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CABLE LENGTH AND SYSTEM PERFORMANCE

An eddy current, linear displacement system consists of a sensor or probe, an electronics module and an interconnecting coax cable. At the heart of the system is the impedance bridge circuit. One leg of the bridge is connected to the sensor coil via the sensor cable. The impedance of that circuit is balanced with electronic components. As a target engages the electromagnetic field generated by the sensor, the impedance of the sensor side of the bridge changes resulting in an output change in the system.

 

Coil vs. Cable Impedance
It is important to understand that the sensor and the interconnecting cable both provide inductance, capacitance, and resistance to that leg of the impedance bridge circuit. This circuit cannot distinguish between coil or cable induced impedance change.

 

System sensitivity is based on the amount of impedance change in the bridge circuit caused by target-field interaction. To maximize sensitivity, the ratio of coil impedance to cable impedance must be maximized. A simple way to do this is to keep the cable lengths as short as possible.

 

Cable Temperature
As impedance is a combination of inductance, capacitance, and resistance, anything that affects these properties affects impedance. Changes in the cable temperature can affect the system output.

 

Cable Movement
Physical movement of the cable can result in minor changes in the distance between the center conductor of the coax cable and the shield. This can result in capacitance changes in the cable that can affect the system output.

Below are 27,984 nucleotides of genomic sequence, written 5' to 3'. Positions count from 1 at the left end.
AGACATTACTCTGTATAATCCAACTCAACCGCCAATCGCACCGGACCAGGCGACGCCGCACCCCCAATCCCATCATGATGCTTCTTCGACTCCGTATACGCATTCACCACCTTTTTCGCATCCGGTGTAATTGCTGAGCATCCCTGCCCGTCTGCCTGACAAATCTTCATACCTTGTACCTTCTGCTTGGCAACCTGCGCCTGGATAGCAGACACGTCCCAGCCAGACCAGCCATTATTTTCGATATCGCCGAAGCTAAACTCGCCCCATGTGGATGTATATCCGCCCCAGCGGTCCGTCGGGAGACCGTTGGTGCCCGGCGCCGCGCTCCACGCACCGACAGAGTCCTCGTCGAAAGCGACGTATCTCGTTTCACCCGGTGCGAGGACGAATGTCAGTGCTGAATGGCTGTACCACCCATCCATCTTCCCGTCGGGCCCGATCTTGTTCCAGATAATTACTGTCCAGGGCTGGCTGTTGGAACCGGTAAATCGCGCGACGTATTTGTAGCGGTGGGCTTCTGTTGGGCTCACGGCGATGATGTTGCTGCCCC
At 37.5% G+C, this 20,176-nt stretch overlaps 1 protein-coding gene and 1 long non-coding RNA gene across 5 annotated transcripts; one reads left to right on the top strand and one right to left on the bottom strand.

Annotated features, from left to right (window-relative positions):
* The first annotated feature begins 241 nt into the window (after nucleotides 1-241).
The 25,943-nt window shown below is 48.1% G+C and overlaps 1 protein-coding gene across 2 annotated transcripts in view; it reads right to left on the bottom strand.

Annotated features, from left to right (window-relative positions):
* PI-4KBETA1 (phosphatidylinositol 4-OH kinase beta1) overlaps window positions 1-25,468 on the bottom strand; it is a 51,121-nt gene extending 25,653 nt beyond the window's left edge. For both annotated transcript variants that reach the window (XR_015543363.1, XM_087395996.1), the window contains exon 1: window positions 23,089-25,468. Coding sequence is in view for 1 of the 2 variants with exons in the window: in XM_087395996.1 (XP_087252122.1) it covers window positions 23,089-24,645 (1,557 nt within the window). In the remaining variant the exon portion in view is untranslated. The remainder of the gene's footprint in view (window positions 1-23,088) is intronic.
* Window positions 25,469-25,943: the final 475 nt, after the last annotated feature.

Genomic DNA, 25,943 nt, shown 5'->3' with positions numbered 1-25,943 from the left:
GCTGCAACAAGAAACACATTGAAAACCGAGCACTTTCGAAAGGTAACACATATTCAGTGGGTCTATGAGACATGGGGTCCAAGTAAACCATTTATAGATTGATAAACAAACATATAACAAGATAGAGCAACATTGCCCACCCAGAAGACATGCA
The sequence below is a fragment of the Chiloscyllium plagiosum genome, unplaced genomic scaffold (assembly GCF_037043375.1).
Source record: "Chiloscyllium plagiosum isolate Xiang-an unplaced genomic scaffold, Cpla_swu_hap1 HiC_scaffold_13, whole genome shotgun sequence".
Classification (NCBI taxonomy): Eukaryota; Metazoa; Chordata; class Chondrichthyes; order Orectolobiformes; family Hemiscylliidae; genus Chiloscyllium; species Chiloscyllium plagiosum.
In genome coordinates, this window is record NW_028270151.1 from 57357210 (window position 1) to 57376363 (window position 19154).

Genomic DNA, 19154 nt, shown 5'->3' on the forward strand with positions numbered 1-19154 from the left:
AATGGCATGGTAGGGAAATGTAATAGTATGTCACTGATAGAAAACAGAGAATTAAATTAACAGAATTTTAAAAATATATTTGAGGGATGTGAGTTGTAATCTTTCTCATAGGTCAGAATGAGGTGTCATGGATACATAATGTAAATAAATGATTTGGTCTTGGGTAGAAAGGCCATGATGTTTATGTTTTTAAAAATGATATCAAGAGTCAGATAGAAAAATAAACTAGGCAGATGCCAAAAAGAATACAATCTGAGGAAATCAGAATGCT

When A Long Sensor Cable Is Unavoidable
Kaman can optimize the oscillator frequency used to excite the coil allowing for a longer cable. This can be detrimental in some dynamic applications as it reduces the maximum allowable surface velocity of the target.

 

With longer cables, it is important to use a highly conductive target such as aluminum.

 

Restraining long cables to prevent vibration induced movement helps improve overall system stability.

 

Routing long cables to avoid temperature changes is also important to system stability. Routing the cable through conduit can help minimize temperature changes in the cable.

 

Cable lengths can be increased where required by the application. However, performance may be degraded and maximum cable lengths are determined by sensor and target type. Contact Kaman for application assistance.

 

 

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